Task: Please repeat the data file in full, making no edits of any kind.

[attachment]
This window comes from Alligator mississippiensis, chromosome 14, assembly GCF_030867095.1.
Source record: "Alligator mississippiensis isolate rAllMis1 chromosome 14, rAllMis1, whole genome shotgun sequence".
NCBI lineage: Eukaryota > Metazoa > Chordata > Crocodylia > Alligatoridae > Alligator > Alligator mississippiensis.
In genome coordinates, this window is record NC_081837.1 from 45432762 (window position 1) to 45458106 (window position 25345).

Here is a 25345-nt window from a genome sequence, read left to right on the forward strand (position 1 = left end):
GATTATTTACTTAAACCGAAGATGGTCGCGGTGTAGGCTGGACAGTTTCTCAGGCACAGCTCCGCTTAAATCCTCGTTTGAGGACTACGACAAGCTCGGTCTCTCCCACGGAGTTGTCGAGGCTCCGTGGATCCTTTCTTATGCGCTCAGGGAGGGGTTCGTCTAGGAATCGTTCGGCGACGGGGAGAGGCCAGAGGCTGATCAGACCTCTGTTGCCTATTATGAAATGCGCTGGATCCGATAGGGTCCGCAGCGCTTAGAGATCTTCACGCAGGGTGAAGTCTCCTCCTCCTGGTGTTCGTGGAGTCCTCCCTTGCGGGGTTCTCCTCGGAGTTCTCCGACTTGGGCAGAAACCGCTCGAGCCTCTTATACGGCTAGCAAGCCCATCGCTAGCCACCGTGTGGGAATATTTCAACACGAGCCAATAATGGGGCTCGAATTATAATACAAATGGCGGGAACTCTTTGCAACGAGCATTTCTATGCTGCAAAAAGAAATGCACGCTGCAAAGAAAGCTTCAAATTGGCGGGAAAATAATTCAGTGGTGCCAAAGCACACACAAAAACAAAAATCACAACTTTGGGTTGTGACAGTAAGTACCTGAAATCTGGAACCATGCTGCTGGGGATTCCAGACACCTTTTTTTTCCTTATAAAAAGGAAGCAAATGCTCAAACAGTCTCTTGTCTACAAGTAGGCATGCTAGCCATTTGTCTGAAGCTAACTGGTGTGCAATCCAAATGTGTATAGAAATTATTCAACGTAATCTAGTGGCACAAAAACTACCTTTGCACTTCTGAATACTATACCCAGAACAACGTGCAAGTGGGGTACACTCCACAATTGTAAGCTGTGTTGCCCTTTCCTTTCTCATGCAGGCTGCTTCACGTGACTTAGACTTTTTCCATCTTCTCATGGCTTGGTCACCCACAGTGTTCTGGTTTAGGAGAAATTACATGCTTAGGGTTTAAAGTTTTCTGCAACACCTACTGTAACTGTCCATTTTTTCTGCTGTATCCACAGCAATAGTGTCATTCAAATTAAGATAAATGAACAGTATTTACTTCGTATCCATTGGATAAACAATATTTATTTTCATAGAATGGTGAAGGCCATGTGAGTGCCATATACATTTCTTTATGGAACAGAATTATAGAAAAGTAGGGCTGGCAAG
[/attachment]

This window comes from Alligator mississippiensis, chromosome 14, assembly GCF_030867095.1.
Source record: "Alligator mississippiensis isolate rAllMis1 chromosome 14, rAllMis1, whole genome shotgun sequence".
NCBI lineage: Eukaryota > Metazoa > Chordata > Crocodylia > Alligatoridae > Alligator > Alligator mississippiensis.
In genome coordinates, this window is record NC_081837.1 from 45432762 (window position 1) to 45458106 (window position 25345).

Here is a 25345-nt window from a genome sequence, read left to right on the forward strand (position 1 = left end):
GATTATTTACTTAAACCGAAGATGGTCGCGGTGTAGGCTGGACAGTTTCTCAGGCACAGCTCCGCTTAAATCCTCGTTTGAGGACTACGACAAGCTCGGTCTCTCCCACGGAGTTGTCGAGGCTCCGTGGATCCTTTCTTATGCGCTCAGGGAGGGGTTCGTCTAGGAATCGTTCGGCGACGGGGAGAGGCCAGAGGCTGATCAGACCTCTGTTGCCTATTATGAAATGCGCTGGATCCGATAGGGTCCGCAGCGCTTAGAGATCTTCACGCAGGGTGAAGTCTCCTCCTCCTGGTGTTCGTGGAGTCCTCCCTTGCGGGGTTCTCCTCGGAGTTCTCCGACTTGGGCAGAAACCGCTCGAGCCTCTTATACGGCTAGCAAGCCCATCGCTAGCCACCGTGTGGGAATATTTCAACACGAGCCAATAATGGGGCTCGAATTATAATACAAATGGCGGGAACTCTTTGCAACGAGCATTTCTATGCTGCAAAAAGAAATGCACGCTGCAAAGAAAGCTTCAAATTGGCGGGAAAATAATTCAGTGGTGCCAAAGCACACACAAAAACAAAAATCACAACTTTGGGTTGTGACAGTAAGTACCTGAAATCTGGAACCATGCTGCTGGGGATTCCAGACACCTTTTTTTTCCTTATAAAAAGGAAGCAAATGCTCAAACAGTCTCTTGTCTACAAGTAGGCATGCTAGCCATTTGTCTGAAGCTAACTGGTGTGCAATCCAAATGTGTATAGAAATTATTCAACGTAATCTAGTGGCACAAAAACTACCTTTGCACTTCTGAATACTATACCCAGAACAACGTGCAAGTGGGGTACACTCCACAATTGTAAGCTGTGTTGCCCTTTCCTTTCTCATGCAGGCTGCTTCACGTGACTTAGACTTTTTCCATCTTCTCATGGCTTGGTCACCCACAGTGTTCTGGTTTAGGAGAAATTACATGCTTAGGGTTTAAAGTTTTCTGCAACACCTACTGTAACTGTCCATTTTTTCTGCTGTATCCACAGCAATAGTGTCATTCAAATTAAGATAAATGAACAGTATTTACTTCGTATCCATTGGATAAACAATATTTATTTTCATAGAATGGTGAAGGCCATGTGAGTGCCATATACATTTCTTTATGGAACAGAATTATAGAAAAGTAGGGCTGGCAAG